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Blowing Your Top

For this week’s blog I am bringing back one that was popular a couple of years ago. So, this one is from the archives (originally posted May 3, 2016):

The idiom “to blow your top” has been defined in various ways, such as “to become enraged; lose one’s temper”. One other source says this about the expression:

“‘Blow your top’ is a colorful idiomatic expression that is used to indicate that an individual is extremely upset and is about to or has already lost his or her temper. The imagery connected with losing the temper focuses on the vision of the top of someone’s head actually coming off, due to the buildup of the internal pressure caused by the anger. Typically, the term is reserved for use when a particular event or subject inspires very deep negative feelings, making it more difficult to remain composed and logical in terms of how the situation is approached.

Unlike some other idioms that are used in present tense only, it is not unusual for “blow your top” to be also used about something that may happen in the very near future. For example, someone may attempt to calm someone down who is obviously about to lose his or her temper by encouraging them to step away before ‘you blow your top.’ In this use of the saying, the idea is to prevent what would likely be a very negative event from taking place by urging some temporary distance from the issue that is causing so much distress.”

This week’s blog explores the phrase “blowing your top” by inviting you to answer the reflective questions if you tend to “blow your top” or would use this idiom to describe someone you have observed in a conflict with you.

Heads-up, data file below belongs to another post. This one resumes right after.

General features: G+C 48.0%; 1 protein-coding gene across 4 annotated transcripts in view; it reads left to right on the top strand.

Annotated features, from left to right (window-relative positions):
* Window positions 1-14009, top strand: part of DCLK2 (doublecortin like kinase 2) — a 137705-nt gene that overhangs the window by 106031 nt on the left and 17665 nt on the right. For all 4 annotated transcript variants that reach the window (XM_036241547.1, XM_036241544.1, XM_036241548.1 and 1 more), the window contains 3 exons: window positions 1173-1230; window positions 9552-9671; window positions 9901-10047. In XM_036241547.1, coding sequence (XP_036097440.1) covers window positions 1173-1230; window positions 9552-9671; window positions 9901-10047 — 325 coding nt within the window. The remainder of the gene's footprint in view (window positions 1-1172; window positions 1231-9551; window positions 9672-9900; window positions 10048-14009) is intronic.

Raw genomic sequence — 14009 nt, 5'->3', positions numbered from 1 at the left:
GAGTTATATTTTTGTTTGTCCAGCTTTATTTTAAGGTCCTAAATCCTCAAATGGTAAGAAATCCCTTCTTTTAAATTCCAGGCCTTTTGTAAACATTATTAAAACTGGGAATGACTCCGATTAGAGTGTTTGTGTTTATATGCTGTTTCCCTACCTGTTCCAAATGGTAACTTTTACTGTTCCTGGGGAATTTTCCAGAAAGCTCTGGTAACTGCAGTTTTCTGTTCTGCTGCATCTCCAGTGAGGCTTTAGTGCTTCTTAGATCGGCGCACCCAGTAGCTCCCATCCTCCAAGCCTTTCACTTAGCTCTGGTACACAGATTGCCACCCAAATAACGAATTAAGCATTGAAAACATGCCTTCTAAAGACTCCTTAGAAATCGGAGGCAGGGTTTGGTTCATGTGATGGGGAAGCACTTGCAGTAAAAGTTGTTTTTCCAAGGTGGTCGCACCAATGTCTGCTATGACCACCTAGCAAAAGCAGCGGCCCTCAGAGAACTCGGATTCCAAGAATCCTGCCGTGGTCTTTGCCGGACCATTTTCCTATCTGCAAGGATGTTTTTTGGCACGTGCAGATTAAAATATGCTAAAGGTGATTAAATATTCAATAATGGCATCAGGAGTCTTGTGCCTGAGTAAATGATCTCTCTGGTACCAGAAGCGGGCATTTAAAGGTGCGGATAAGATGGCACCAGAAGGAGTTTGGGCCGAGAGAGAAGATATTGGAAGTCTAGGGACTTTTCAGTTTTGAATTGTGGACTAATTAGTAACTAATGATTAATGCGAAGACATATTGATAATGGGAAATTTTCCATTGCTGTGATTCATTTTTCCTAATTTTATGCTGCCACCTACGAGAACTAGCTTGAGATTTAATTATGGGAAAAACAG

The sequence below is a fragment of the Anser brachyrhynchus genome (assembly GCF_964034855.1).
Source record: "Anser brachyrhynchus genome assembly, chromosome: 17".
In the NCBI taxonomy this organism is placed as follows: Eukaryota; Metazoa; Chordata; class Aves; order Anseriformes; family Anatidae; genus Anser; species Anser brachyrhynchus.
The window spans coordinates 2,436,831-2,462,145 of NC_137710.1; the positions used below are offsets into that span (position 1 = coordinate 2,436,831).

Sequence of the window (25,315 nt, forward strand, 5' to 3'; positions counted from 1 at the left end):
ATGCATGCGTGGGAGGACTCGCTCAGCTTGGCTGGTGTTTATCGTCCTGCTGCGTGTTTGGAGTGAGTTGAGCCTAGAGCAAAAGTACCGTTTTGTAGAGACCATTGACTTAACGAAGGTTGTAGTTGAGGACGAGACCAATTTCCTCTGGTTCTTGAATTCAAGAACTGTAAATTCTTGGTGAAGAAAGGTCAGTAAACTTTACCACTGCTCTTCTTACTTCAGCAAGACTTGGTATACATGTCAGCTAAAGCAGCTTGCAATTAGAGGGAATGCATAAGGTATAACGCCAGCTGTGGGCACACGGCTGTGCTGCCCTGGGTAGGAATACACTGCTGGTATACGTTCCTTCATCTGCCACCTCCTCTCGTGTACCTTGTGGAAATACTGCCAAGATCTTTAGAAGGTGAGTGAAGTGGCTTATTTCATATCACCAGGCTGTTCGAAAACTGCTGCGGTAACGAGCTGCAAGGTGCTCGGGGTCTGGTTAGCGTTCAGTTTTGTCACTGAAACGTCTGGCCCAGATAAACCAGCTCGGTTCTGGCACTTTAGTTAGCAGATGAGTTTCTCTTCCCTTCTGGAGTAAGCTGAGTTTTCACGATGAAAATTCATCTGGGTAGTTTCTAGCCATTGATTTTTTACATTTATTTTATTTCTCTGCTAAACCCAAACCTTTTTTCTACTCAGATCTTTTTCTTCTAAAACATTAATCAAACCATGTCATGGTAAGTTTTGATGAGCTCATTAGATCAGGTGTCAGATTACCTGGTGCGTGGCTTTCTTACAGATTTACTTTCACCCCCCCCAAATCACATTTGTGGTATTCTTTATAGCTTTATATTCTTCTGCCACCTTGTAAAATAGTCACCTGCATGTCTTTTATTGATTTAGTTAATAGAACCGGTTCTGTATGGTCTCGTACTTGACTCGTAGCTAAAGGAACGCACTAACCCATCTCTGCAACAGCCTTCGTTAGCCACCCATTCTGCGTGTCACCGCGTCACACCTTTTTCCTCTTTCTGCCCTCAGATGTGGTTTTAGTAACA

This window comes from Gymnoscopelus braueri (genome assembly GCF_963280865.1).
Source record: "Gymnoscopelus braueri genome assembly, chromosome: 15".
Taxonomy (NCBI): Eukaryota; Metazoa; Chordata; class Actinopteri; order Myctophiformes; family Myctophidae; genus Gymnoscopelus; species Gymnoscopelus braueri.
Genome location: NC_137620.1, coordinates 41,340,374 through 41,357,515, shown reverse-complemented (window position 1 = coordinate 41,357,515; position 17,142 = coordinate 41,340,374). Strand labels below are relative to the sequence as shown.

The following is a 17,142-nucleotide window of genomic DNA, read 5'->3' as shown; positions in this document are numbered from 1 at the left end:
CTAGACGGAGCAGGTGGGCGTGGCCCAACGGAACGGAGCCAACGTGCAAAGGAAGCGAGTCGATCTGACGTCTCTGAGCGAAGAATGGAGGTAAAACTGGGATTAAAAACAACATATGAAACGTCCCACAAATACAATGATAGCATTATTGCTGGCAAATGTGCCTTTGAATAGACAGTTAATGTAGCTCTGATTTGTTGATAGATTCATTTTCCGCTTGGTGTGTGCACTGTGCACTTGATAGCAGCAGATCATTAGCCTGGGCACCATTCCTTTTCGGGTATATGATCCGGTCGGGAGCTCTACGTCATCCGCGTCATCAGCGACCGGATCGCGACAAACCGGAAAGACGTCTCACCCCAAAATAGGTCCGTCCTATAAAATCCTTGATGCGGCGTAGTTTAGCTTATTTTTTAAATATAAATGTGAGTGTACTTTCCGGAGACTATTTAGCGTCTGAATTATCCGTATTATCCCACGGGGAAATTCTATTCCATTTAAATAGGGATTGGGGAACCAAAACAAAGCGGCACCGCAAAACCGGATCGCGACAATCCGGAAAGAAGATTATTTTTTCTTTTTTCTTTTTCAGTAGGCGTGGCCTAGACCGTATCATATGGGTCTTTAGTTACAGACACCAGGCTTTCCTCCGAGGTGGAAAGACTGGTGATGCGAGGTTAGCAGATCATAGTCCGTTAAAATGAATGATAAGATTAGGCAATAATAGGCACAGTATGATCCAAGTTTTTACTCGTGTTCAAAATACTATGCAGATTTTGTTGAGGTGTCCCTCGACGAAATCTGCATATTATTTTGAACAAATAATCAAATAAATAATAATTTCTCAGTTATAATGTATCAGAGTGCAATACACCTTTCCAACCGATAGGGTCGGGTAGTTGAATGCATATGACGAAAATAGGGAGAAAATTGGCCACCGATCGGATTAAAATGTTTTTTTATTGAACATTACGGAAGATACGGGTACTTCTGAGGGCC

• When you consider a situation in which it could be said you “blew your top”, what was happening to incite you?
  • How might you describe your reaction that might be described as “blowing your top”?
  • What did that feel like to you (your answer to the previous question)?
  • How did the other person react to you?
  • How would she or he describe you when you “blew your top”?
  • When your top blew off, what did you lose? What stayed on?
  • When you have been on the receiving end of someone blowing their top, what resulted in that, from what you know or observed? How did you experience the other person “blowing her or his top”?
  • What blew off? What stayed on?
  • What makes the imagery in the expression “blow your top” especially relevant to what happened for you? What makes it especially relevant to what happened to the other person in the situation you experienced or observed?
  • What has occurred to you about the idiom “blow your top” that you hadn’t considered before you answered these questions?
  • What else occurs to you as you consider these questions?
  • What insights do you have?

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